On the evening of April 4th, 2023, Save Vietnam’s Wildlife (SVW), in collaboration with Pu Mat National Park, received 59 critically endangered big-headed turtles. These animals were confiscated and seized by the Environmental Police Department in Nghe An province for illegal transportation in Dien Chau district.

Initial reports suggest that the turtles were purchased from multiple sources and kept in a house. The police arrested and confiscated 34 big-headed turtles during transportation, and later discovered an additional 25 live turtles, some dead ones, and three Sunda pangolins whose scales and internal organs had been removed, while searching the suspect’s house.

Rua bi tich thu. Anh @SVW Dang Thanh Tuan

Four out of 59 big-headed turtles were confiscated. Photo © SVW – Dang Thanh Tuan.

All of the turtles have been transferred to the rescue center at Pu Mat National Park for rehabilitation. They are in a weak condition, with many of them suffering from injuries. However, they are being actively cared for at the rescue center.

In December 2022, SVW and Pu Mat National Park received 75 big-headed turtles from the Nghe An provincial police. Unfortunately, some of the turtles died due to injuries sustained during the smuggling transportation process. Currently, the total number of big-headed turtles being cared for and rehabilitated by SVW has increased to 127.

According to Dang Thanh Tuan, SVW’s animal keeper at the Pu Mat National Park rescue center, the caring and rehabilitating big-headed turtles requires careful attention and manpower. They have a fierce nature and are prone to attacking one another, so each individual needs to be housed separately. They are fed every two day with a diet of fish, earthworms, crabs, and their food intake should be 3-5% of their body weight. On average, 127 individual turtles eat approximately 3-4kg of small fish per feeding. Additionally, the turtles require basking in sunlight and their shells and enclosures must be cleaned regularly to prevent skin ulcers and fungal infections. The temperature in the turtle’s enclosure should be kept stable between 22-27 degrees Celsius.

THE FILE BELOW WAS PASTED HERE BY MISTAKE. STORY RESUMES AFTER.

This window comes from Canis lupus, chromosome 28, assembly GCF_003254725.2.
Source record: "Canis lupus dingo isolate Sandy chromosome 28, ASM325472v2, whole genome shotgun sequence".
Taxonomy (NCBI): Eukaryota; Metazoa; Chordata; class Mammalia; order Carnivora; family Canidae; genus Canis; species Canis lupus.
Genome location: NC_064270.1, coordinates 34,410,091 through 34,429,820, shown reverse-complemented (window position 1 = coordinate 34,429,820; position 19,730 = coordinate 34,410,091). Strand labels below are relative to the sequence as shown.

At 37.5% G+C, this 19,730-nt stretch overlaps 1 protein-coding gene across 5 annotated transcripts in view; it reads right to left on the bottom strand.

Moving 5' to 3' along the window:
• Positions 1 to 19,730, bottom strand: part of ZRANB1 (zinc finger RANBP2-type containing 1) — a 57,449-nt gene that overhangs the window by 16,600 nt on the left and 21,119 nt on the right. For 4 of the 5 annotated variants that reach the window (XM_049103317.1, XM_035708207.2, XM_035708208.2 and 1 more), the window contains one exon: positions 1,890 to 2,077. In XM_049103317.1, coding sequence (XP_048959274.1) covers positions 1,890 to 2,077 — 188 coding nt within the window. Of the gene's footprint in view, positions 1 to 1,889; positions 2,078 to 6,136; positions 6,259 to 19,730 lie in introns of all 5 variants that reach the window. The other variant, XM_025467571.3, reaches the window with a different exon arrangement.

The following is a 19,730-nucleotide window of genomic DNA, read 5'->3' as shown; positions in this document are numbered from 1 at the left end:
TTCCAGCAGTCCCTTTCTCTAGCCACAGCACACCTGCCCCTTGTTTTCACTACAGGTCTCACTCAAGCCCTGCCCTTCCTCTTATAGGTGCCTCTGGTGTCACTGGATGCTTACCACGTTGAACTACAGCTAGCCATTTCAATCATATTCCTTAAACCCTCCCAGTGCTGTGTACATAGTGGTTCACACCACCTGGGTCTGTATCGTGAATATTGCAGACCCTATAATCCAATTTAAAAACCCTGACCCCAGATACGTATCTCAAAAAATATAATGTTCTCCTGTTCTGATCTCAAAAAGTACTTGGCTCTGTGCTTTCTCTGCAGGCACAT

Bac si thu y cua SVW dang kiem tra tinh trang cua rua. Anh @SVW Dang Thanh Tuan

A veterinarian examines the turtle’s health condition. Photo © SVW – Dang Thanh Tuan.

After genetic and disease sampling and analysis to determine their origin, it is expected that these turtles will be released back into their natural habitat in the future.

The big-headed turtle, also known as Platysternon megacephalum, is a species of turtle that is found in streams at an altitude above 600m above sea level in evergreen forests from the North to the Central and Central Highlands regions of Vietnam. This turtle species is listed as critically endangered in the IUCN red book due to overexploitation and excessive trading, and without intervention, it is likely to become extinct in the near future. Additionally, this is the only turtle species in the Platysternidae family, and its extinction would result in the entire family becoming extinct. The big-headed turtle is strictly protected under Vietnamese law and is listed in the IB group of strictly protected species under Decree 06/2019/NĐ-CP, and in the list of endangered and rare wildlife species that need to be protected under Decree 64/2019/NĐ-CP of the Government. Violations related to the big-headed turtle can result in severe imprisonment penalties.